Report estimates number of crimes prevented by drug treatment

Wednesday, 16 May, 2012

Every £100 invested in drug treatment services prevents a crime being committed, according to a study released today. A report published by the National Treatment Agency for Substance Misuse (NTA) estimates that current drug treatment provision prevents 4.9 million crimes in England a year, with an estimated saving to society of £960 million in costs to the public, business, the criminal justice system and the NHS.

The findings in 'Estimating the Crime Reduction Benefits of Drug Treatment and Recovery' are based on statistics from the National Drug Treatment Monitoring System (NDTMS), conviction records from the Police National Computer, and self-reported offences data from the Drug Treatment Outcomes Research Study. The empirical analysis has been endorsed by the Home Office.

The report estimates that the average cost of crime for a drug user not in treatment is £26,074 every year, and that treatment prevents 26 offences for every offender in effective treatment. The overall reduction in crime by 4.9 million a year translates into an estimated:

100,000 fewer burglaries and robberies, saving homes and businesses £605 million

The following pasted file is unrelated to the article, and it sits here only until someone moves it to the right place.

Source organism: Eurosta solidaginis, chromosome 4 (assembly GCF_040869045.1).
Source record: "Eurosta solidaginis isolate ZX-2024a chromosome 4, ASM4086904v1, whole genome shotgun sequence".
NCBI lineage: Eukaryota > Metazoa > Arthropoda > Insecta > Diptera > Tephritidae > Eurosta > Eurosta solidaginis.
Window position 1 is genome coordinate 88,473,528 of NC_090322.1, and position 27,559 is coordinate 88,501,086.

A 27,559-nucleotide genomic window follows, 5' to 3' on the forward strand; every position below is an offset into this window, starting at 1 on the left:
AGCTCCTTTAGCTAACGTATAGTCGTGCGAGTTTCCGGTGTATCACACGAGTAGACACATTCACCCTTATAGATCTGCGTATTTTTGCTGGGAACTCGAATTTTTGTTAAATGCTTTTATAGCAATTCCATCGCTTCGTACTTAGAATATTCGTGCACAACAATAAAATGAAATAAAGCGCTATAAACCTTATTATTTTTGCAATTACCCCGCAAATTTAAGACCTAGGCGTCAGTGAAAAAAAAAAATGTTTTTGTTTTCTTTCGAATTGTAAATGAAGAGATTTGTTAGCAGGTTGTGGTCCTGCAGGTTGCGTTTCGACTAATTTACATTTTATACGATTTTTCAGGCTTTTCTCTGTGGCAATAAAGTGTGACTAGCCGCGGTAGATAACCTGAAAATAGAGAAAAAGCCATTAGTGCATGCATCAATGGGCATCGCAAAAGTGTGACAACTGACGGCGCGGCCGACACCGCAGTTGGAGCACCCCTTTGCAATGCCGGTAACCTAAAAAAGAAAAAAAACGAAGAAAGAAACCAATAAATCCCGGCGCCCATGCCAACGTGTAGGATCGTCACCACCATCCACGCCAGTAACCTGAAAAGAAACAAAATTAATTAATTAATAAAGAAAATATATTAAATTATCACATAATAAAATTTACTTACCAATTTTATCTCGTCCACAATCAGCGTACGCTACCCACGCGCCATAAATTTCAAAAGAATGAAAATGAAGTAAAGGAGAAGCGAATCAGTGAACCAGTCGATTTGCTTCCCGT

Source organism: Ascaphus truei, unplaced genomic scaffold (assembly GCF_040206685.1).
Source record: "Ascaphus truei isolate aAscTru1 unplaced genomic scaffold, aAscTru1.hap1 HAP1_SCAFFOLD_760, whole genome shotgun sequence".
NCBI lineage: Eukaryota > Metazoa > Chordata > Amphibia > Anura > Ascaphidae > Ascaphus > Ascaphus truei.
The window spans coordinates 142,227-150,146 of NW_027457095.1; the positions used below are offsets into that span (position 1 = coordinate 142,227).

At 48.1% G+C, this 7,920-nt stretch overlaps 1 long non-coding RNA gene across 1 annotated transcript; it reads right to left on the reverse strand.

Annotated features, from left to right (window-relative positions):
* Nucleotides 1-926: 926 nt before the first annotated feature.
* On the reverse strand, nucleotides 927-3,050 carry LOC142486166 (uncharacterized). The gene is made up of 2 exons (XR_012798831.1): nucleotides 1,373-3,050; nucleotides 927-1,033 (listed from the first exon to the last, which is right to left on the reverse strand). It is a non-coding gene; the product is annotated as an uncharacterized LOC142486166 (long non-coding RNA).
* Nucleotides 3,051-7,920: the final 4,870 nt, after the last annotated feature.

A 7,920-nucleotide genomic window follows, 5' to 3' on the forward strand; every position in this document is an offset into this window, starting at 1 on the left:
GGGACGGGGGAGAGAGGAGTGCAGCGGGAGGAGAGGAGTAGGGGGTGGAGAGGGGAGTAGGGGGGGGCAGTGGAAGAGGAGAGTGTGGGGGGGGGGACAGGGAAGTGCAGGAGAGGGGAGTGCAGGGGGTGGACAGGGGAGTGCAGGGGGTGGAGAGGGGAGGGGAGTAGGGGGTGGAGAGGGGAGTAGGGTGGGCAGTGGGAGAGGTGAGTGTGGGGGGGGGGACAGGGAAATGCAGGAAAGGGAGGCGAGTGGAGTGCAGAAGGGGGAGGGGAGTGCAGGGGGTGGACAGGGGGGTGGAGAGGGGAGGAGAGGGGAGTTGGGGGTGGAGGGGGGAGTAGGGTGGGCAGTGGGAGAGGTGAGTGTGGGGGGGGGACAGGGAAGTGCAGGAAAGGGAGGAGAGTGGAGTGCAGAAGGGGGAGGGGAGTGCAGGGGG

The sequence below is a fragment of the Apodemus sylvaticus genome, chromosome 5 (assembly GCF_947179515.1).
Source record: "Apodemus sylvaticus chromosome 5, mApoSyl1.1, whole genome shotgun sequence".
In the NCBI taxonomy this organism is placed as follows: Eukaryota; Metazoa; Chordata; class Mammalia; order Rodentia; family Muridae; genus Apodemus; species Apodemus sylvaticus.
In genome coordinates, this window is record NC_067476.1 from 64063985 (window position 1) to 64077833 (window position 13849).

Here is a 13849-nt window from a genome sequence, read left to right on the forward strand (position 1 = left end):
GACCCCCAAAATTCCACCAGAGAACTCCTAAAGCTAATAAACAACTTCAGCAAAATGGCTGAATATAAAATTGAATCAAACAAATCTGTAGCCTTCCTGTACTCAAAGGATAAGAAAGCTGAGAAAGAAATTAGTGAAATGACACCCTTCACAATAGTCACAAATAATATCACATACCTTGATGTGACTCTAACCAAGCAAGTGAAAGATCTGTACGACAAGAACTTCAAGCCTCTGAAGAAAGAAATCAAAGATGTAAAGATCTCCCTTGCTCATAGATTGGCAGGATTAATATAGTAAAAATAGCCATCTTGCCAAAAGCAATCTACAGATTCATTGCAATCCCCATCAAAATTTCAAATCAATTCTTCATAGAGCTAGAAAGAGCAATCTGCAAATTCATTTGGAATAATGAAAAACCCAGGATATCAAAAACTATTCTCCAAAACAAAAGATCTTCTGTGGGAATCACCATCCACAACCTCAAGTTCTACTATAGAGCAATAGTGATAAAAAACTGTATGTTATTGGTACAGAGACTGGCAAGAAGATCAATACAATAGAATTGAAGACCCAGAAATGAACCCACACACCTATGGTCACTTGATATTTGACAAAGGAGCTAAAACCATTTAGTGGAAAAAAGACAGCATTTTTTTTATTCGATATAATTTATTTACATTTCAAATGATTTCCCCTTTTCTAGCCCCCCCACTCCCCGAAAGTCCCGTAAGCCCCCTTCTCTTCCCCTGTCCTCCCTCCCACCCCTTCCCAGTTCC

75,000 fewer car thefts and break-ins, saving motorists and businesses £155 million 350,000 fewer acts of prostitution 1.1 million fewer shoplifting thefts, saving retailers and businesses £137 million 25,000 fewer bags snatched.

The report estimates that these benefits will accrue each year if funding for drug treatment continues at current levels. In addition, it estimates that the accumulated effect of more people sustaining recovery would prevent a further 4.1 million offences over the next nine years.

Central support for drug treatment in England is being maintained at £466.7m for 2012-13, although a recent report from the UK Drug Policy Commission warned that local authorities who supply additional local resources are under pressure.

Paul Hayes, NTA Chief Executive, said: "It is well-established that getting drug-dependent offenders into and through treatment cuts crime. Now we can confidently estimate how much that is worth to the taxpayer, to individuals and to society, in terms of the number of crimes reduced and money saved.

"When recovery from addiction is sustained, the benefits to society multiply, and with more users than ever completing treatment successfully and not returning, it makes sense to continue investing in evidence-based drug treatment locally."

Reducing drug-related crime is one of the objectives of the Government's Drug Strategy, as the Home Office estimates that between a third and a half of all acquisitive crimes are committed by heroin or crack cocaine addicts. The NTA report estimates that when not in treatment, every drug user commits an average of two crimes a week.

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